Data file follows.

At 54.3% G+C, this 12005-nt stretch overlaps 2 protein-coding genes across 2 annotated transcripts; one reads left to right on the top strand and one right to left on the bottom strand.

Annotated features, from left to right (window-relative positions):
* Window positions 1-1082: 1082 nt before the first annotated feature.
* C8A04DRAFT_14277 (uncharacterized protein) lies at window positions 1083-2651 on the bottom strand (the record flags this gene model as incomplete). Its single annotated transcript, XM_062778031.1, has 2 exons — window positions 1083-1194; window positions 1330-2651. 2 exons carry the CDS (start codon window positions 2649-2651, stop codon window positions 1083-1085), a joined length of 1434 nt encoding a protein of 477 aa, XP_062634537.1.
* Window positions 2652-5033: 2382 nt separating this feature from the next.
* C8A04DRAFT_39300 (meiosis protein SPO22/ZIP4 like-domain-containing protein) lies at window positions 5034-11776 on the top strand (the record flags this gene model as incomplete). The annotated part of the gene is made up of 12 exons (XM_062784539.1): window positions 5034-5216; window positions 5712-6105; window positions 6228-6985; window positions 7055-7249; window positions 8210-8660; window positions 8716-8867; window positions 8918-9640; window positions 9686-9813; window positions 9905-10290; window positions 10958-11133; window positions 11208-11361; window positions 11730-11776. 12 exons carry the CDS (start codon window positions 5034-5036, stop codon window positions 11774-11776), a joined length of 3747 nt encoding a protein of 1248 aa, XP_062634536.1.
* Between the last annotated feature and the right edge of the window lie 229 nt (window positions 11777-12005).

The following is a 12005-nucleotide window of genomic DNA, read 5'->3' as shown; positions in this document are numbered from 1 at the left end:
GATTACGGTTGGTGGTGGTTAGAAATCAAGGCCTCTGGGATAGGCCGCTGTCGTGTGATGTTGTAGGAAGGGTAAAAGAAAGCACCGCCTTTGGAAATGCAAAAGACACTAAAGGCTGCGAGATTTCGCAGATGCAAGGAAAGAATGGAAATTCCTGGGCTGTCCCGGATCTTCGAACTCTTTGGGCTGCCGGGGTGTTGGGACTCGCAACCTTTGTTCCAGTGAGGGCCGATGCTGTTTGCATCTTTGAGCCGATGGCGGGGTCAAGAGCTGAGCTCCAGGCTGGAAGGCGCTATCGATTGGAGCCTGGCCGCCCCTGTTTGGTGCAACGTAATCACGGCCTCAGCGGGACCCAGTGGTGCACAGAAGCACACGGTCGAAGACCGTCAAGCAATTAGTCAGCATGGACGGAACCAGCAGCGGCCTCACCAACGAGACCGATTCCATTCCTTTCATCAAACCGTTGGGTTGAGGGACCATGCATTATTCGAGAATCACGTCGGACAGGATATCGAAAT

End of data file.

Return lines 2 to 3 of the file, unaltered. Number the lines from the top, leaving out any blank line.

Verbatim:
Annotated features, from left to right (window-relative positions):
* Window positions 1-1082: 1082 nt before the first annotated feature.